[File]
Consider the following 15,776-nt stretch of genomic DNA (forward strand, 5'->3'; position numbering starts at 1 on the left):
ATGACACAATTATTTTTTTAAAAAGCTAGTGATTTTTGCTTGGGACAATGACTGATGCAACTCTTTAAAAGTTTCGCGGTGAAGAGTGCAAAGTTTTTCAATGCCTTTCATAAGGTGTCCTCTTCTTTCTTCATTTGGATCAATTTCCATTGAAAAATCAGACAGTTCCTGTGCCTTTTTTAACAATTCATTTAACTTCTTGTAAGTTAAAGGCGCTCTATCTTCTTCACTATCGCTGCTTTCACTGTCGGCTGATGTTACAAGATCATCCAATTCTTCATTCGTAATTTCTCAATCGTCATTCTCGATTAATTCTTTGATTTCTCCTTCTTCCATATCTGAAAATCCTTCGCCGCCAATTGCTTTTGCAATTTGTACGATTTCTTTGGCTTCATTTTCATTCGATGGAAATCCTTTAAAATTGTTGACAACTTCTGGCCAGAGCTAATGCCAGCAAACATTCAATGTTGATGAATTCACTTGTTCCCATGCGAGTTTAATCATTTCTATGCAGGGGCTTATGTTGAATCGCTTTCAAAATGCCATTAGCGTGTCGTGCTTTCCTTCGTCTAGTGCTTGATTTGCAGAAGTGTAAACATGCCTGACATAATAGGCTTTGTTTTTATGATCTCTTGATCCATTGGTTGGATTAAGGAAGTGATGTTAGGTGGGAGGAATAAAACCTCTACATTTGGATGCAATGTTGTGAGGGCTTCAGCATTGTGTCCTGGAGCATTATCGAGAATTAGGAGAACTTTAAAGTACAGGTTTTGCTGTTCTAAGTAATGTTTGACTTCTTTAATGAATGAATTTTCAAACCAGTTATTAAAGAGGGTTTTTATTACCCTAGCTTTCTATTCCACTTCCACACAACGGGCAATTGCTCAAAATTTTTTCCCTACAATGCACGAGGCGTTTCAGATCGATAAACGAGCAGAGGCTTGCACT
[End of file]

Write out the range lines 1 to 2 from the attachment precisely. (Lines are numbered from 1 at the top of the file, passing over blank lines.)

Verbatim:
Consider the following 15,776-nt stretch of genomic DNA (forward strand, 5'->3'; position numbering starts at 1 on the left):
ATGACACAATTATTTTTTTAAAAAGCTAGTGATTTTTGCTTGGGACAATGACTGATGCAACTCTTTAAAAGTTTCGCGGTGAAGAGTGCAAAGTTTTTCAATGCCTTTCATAAGGTGTCCTCTTCTTTCTTCATTTGGATCAATTTCCATTGAAAAATCAGACAGTTCCTGTGCCTTTTTTAACAATTCATTTAACTTCTTGTAAGTTAAAGGCGCTCTATCTTCTTCACTATCGCTGCTTTCACTGTCGGCTGATGTTACAAGATCATCCAATTCTTCATTCGTAATTTCTCAATCGTCATTCTCGATTAATTCTTTGATTTCTCCTTCTTCCATATCTGAAAATCCTTCGCCGCCAATTGCTTTTGCAATTTGTACGATTTCTTTGGCTTCATTTTCATTCGATGGAAATCCTTTAAAATTGTTGACAACTTCTGGCCAGAGCTAATGCCAGCAAACATTCAATGTTGATGAATTCACTTGTTCCCATGCGAGTTTAATCATTTCTATGCAGGGGCTTATGTTGAATCGCTTTCAAAATGCCATTAGCGTGTCGTGCTTTCCTTCGTCTAGTGCTTGATTTGCAGAAGTGTAAACATGCCTGACATAATAGGCTTTGTTTTTATGATCTCTTGATCCATTGGTTGGATTAAGGAAGTGATGTTAGGTGGGAGGAATAAAACCTCTACATTTGGATGCAATGTTGTGAGGGCTTCAGCATTGTGTCCTGGAGCATTATCGAGAATTAGGAGAACTTTAAAGTACAGGTTTTGCTGTTCTAAGTAATGTTTGACTTCTTTAATGAATGAATTTTCAAACCAGTTATTAAAGAGGGTTTTTATTACCCTAGCTTTCTATTCCACTTCCACACAACGGGCAATTGCTCAAAATTTTTTCCCTACAATGCACGAGGCGTTTCAGATCGATAAACGAGCAGAGGCTTGCACT